Texas state lawmakers are considering an education savings accounts program, which would be the state’s first private school choice program if passed. Texas is the last major holdout among Republican-led states to not offer a private school choice program, although it’s not for lack of trying.
Conservative activists and policy organizations have been pushing Texas lawmakers to catch up their state, yet they keep running into a confluence of public education lobbyists and rural Republican lawmakers scared of angering what is often the largest employer in their districts (local public schools). School choice champion Dan Patrick is now lieutenant governor, but this bigger bully pulpit may be less practically effective than his former position chairing the Senate education committee.
The legislative logjam stymies Texas voters’ preferences. New research from EdChoice finds a nearly 40-point margin in favor of school vouchers among Texas voters, and nearly as big a margin in favor of education savings accounts. Fifty-five percent of Texas voters think education in the state is “on the wrong track,” compared to just 33 percent who think it’s going in “the right direction.”
The EdChoice gives only nationwide numbers for state lawmakers on these issues, not numbers specific to Texas. Sixty-one percent of state lawmakers across the country support education savings accounts and 30 percent oppose them, the national poll finds. It also finds approximately half of state lawmakers think education in their state is going “in the right direction.” So if we assume Texas lawmakers approximate the nationwide numbers, perhaps the explanation for their refusal to satisfy Texans’ desire for school choice is they simply don’t think they need it that much.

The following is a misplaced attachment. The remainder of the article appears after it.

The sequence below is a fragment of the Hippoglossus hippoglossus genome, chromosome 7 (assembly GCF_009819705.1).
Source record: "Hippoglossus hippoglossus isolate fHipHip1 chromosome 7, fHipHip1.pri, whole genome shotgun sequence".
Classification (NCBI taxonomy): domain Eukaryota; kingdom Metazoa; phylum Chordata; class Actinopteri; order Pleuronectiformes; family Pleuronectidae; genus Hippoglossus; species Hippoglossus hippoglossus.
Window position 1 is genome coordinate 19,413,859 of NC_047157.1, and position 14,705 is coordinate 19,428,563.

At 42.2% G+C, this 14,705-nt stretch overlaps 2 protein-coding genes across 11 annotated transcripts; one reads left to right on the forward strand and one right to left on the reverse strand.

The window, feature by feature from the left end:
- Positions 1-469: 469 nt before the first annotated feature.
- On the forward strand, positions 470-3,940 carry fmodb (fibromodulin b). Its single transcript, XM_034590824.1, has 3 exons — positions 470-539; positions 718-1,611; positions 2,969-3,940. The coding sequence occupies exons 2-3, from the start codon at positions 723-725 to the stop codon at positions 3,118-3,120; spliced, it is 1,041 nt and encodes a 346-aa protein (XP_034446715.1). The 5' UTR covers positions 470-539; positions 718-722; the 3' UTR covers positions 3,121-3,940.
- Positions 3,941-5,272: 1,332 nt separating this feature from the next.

As a former public school teacher who sponsored a similar bill in Nevada explained to the Texas legislature recently, however, lawmakers who are resting on their laurels are doing their constituents a disservice. Each child needs different things from school, and it’s not fair to ask every school to perform every service for every child. Much more efficient and sensible is to let schools specialize and diversify.
This session, Texas lawmakers have yet another chance to bring their sclerotic public education system out of the Industrial Era–and given their demographics and budget woes, they’d better do it soon.
SOURCES: Choice Media, EdChoice, JayPGreene.com, Texas Public Radio
IN THIS ISSUE:
- FED MEDDLING: Private school choice programs have more than doubled in enrollment in the past four years, and the federal government is concerned it doesn’t have enough control over how these programs and students interact. The Government Accountability Office has done a study examining the level of regulations on participating private schools, concluding choice “complicates” federal subsidies and programs.